19 votes, average: 4.74 out of 519 votes, average: 4.74 out of 519 votes, average: 4.74 out of 519 votes, average: 4.74 out of 519 votes, average: 4.74 out of 5 (19 votes, average: 4.74 out of 5)
You need to be a registered member to rate this post.

Was Jesus Given Special Treatment?

Every now and then on the Blog I get bored with a topic and simply want nothing more to do with it (for a while).  For some reason I feel like that about this question of whether Jesus was really buried on the afternoon of his death.  It’s an effort to respond even to the comments.  But for some reason I can’t seem ever just to let it die (so to speak).   Still, this is my last post about the matter for the next 29 years.  I think.

I just want to make one major point, which probably has relevance to a range of topics we deal with here on the blog.

For most of us, if we had to pick one person to name as the Single Most Important and Influential Figure in the history of Western Civilization, it would almost certainly be Jesus.  Who else would it be?  There are others that people today might choose – Hitler, Constantine, Caesar Augustus, pick your name.  But I think it’s pretty obvious that none of them actually had the historical impact that Jesus has.   Not only is he worshiped by two billion people in our world today, nearly a third of the entire human race, but in terms of Western civilization, what is the single most powerful and influential institution, ever, measured politically, economically, socially, or culturally – not to mention religiously?  Surely, throughout the past 2000 years, the answer has to be the Christian church.  And what is the Christian church?  It is the group of people who worship Jesus.

I would say the only possible contender for Most Important Figure in the history of the West might be Alexander the Great (and I’m sure many of you will have your own candidates).  But still, all in all, I think Jesus is a slam dunk.

Because Jesus is so important for our world, and for our history, and for our civilization, for some reason we just can’t HELP but think that he must have been highly important in his own world, set apart from everyone else at the time.

And so, when we think about his crucifixion …

This post gets controversial.  But it’s a REALLY important question.  To read the post you need to belong to the Blog.  If you don’t belong, you need to Join!  It won’t cost much, all proceeds go to charity, and you’ll be able to read 5-6 of these babies every week!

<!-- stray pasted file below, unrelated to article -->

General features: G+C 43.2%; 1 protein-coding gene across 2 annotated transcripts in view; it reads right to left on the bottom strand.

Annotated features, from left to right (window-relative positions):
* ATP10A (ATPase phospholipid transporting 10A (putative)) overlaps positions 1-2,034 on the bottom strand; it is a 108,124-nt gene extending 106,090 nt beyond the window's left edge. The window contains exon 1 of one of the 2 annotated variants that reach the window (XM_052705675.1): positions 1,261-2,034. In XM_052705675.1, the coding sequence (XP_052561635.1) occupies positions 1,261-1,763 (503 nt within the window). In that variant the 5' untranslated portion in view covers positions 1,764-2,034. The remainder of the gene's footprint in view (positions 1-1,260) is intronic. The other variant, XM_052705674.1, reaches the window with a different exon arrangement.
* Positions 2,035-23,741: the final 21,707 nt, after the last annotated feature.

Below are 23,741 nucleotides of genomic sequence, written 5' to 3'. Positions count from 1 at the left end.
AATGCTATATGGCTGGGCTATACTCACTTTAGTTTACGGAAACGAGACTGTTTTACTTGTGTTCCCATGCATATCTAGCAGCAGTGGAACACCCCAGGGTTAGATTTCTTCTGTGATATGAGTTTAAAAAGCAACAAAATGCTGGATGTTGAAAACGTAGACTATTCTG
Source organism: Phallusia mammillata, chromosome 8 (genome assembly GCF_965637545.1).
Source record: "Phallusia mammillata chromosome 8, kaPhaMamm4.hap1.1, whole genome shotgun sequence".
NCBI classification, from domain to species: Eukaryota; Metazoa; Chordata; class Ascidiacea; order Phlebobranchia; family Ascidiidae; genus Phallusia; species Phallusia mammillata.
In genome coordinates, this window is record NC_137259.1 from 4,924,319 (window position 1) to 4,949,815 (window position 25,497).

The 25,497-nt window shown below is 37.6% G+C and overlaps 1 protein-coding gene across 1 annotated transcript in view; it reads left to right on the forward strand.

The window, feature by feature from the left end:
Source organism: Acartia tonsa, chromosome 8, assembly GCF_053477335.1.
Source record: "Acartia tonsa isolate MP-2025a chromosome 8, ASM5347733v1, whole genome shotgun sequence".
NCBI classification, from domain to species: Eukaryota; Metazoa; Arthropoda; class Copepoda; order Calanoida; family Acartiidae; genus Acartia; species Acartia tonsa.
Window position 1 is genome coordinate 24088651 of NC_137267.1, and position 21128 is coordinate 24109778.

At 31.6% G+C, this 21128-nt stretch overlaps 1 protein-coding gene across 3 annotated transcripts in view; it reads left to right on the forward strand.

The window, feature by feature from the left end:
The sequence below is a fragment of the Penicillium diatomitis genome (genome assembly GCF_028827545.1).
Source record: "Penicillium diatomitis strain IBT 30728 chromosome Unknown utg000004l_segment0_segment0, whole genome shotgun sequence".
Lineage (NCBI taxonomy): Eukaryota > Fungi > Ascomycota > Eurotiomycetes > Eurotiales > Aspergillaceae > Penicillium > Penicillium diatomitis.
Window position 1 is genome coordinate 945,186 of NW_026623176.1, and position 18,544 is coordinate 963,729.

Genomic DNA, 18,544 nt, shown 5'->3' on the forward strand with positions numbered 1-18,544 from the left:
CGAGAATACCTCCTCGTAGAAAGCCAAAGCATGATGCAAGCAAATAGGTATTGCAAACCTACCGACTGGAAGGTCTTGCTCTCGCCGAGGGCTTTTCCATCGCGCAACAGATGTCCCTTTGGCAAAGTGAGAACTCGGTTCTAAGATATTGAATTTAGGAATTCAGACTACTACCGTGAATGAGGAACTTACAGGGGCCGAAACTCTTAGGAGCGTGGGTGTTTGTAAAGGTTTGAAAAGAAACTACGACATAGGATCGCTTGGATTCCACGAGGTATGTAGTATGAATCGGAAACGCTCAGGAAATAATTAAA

You need to be logged in to see this part of the content. Please Login to access.

Are Paul and Jesus on the Same Page?
Pilate, Who Never “Learned His Lesson”



  1. Pattycake1974
    Pattycake1974  January 23, 2018

    “Why didn’t Pilate just give the bodies over, knowing that the crowds would be upset if he didn’t?”

    Good point.

    • Avatar
      llamensdor  February 12, 2018

      Because he wanted them to be upset — an excuse for slaughtering them. That’s what finally cost him his job after he murdered Samaritans on Mount Gerizim (36 CE?)

  2. Avatar
    AlbertHodges  January 23, 2018

    A couple of points:

    1) Great observation about Alexander the Great. Whole-heartedly agree with you.

    2) The question regarding the issue of Jesus’ importance really is not the issue here regarding the special treatment he did or did not receive. I concur with your idea that Christ was not important to the VAST majority of those who had even heard of him prior to his death and alleged resurrection. Again, his importance is NOT the issue.

    The issue here is whether or not JOSEPH of ARIMETHEA was important enough or had the influence/ability to convince Pilate to let him remove the dead Jesus to bury him. Based on the texts, there is every reason to believe he does…a rich man who was a member of the Jewish ruling class and Sanhedrin. The texts make it clear that Pilate gave this special treatment at Joseph’s request, not because of the importance of Jesus.

    It is a straw man to say this didn’t happen because Christ wasn’t important enough. The issue is rather was Joseph important enough. You have not address that at all and drawn a conclusion based on your own belief system rather than what evidence exists…and there is plenty of textual evidence that supports the immediate burial of Christ.

    Offered with respect.

  3. Avatar
    nbraith1975  January 23, 2018

    I agree that Jesus is probably the most influential figure in human history. But the big question is – how did a peasant preacher in a tiny corner of the world, whose ministry to the poor lasted less than three years, become the most influential figure in human history – especially when he is only mentioned outside “Christian” writings by Josephus about a century after his death? And those mentions of Jesus by Josephus have been challenged as reliable by credible historians within the last ten years.

    • Bart
      Bart  January 24, 2018

      Yup, that’s pretty much what my new book is about. Out in three weeks!

      • Avatar
        llamensdor  February 12, 2018

        It isn’t the “real” historical Jesus who is the most important person in world history, it is the invented and romanticized Jesus. No doubt he was a good, possibly even a great man, but the historical Jesus was co-opted by people, possibly sincere, possibly not, who became mythologized to an incredible extent. It is indeed, The Greatest Story Ever Told. What would have happened in the western world if this myth hadn’t been so artfully developed and expanded is hard to know. While he was always (except for bigots like Reza Aslan), described as a man of peace, his approval and authority were often assumed by warriors and tyrants.

  4. talmoore
    talmoore  January 23, 2018

    “And that all the governors of Judea did this, contrary to Roman practice, for the entire history of the Roman domination of Palestine?”